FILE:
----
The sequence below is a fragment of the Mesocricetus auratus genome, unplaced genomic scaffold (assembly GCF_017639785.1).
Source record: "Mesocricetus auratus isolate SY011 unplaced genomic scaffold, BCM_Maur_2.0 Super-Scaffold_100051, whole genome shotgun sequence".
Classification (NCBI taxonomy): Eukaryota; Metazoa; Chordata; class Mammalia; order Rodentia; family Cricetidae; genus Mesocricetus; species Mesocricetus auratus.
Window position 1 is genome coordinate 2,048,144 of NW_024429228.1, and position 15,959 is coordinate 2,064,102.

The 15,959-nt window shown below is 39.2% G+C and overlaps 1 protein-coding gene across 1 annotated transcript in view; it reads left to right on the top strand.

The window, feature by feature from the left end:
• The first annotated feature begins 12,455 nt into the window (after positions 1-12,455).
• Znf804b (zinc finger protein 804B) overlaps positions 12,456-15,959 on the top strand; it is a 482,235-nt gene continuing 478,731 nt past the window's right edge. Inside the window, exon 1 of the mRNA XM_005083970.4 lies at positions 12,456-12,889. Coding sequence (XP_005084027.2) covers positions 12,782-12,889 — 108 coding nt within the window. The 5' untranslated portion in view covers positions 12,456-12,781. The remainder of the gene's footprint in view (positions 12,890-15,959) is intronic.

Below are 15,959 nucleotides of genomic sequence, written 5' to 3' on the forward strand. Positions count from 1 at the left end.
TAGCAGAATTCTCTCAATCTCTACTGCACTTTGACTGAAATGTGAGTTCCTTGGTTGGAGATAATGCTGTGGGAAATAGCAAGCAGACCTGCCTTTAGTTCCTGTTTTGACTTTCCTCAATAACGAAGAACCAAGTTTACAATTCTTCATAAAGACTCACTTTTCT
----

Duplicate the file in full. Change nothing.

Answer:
The sequence below is a fragment of the Mesocricetus auratus genome, unplaced genomic scaffold (assembly GCF_017639785.1).
Source record: "Mesocricetus auratus isolate SY011 unplaced genomic scaffold, BCM_Maur_2.0 Super-Scaffold_100051, whole genome shotgun sequence".
Classification (NCBI taxonomy): Eukaryota; Metazoa; Chordata; class Mammalia; order Rodentia; family Cricetidae; genus Mesocricetus; species Mesocricetus auratus.
Window position 1 is genome coordinate 2,048,144 of NW_024429228.1, and position 15,959 is coordinate 2,064,102.

The 15,959-nt window shown below is 39.2% G+C and overlaps 1 protein-coding gene across 1 annotated transcript in view; it reads left to right on the top strand.

The window, feature by feature from the left end:
• The first annotated feature begins 12,455 nt into the window (after positions 1-12,455).
• Znf804b (zinc finger protein 804B) overlaps positions 12,456-15,959 on the top strand; it is a 482,235-nt gene continuing 478,731 nt past the window's right edge. Inside the window, exon 1 of the mRNA XM_005083970.4 lies at positions 12,456-12,889. Coding sequence (XP_005084027.2) covers positions 12,782-12,889 — 108 coding nt within the window. The 5' untranslated portion in view covers positions 12,456-12,781. The remainder of the gene's footprint in view (positions 12,890-15,959) is intronic.

Below are 15,959 nucleotides of genomic sequence, written 5' to 3' on the forward strand. Positions count from 1 at the left end.
TAGCAGAATTCTCTCAATCTCTACTGCACTTTGACTGAAATGTGAGTTCCTTGGTTGGAGATAATGCTGTGGGAAATAGCAAGCAGACCTGCCTTTAGTTCCTGTTTTGACTTTCCTCAATAACGAAGAACCAAGTTTACAATTCTTCATAAAGACTCACTTTTCT